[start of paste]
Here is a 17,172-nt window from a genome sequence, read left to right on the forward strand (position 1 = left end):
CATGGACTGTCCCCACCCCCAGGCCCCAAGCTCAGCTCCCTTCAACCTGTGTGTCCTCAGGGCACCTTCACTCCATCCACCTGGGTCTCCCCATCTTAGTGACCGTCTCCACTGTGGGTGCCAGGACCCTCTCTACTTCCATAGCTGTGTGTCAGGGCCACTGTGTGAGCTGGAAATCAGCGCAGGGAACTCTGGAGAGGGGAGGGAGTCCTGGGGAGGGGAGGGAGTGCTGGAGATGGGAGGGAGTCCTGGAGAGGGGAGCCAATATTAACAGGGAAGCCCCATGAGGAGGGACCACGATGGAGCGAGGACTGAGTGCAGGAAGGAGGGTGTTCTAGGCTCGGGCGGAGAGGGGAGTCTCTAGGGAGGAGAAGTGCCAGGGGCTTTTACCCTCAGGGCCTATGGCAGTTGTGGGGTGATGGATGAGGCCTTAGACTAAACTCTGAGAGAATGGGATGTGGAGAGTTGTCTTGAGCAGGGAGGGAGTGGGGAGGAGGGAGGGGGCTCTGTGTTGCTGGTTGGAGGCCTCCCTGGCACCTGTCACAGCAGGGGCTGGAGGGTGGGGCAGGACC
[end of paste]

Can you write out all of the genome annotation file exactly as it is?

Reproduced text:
Here is a 17,172-nt window from a genome sequence, read left to right on the forward strand (position 1 = left end):
CATGGACTGTCCCCACCCCCAGGCCCCAAGCTCAGCTCCCTTCAACCTGTGTGTCCTCAGGGCACCTTCACTCCATCCACCTGGGTCTCCCCATCTTAGTGACCGTCTCCACTGTGGGTGCCAGGACCCTCTCTACTTCCATAGCTGTGTGTCAGGGCCACTGTGTGAGCTGGAAATCAGCGCAGGGAACTCTGGAGAGGGGAGGGAGTCCTGGGGAGGGGAGGGAGTGCTGGAGATGGGAGGGAGTCCTGGAGAGGGGAGCCAATATTAACAGGGAAGCCCCATGAGGAGGGACCACGATGGAGCGAGGACTGAGTGCAGGAAGGAGGGTGTTCTAGGCTCGGGCGGAGAGGGGAGTCTCTAGGGAGGAGAAGTGCCAGGGGCTTTTACCCTCAGGGCCTATGGCAGTTGTGGGGTGATGGATGAGGCCTTAGACTAAACTCTGAGAGAATGGGATGTGGAGAGTTGTCTTGAGCAGGGAGGGAGTGGGGAGGAGGGAGGGGGCTCTGTGTTGCTGGTTGGAGGCCTCCCTGGCACCTGTCACAGCAGGGGCTGGAGGGTGGGGCAGGACC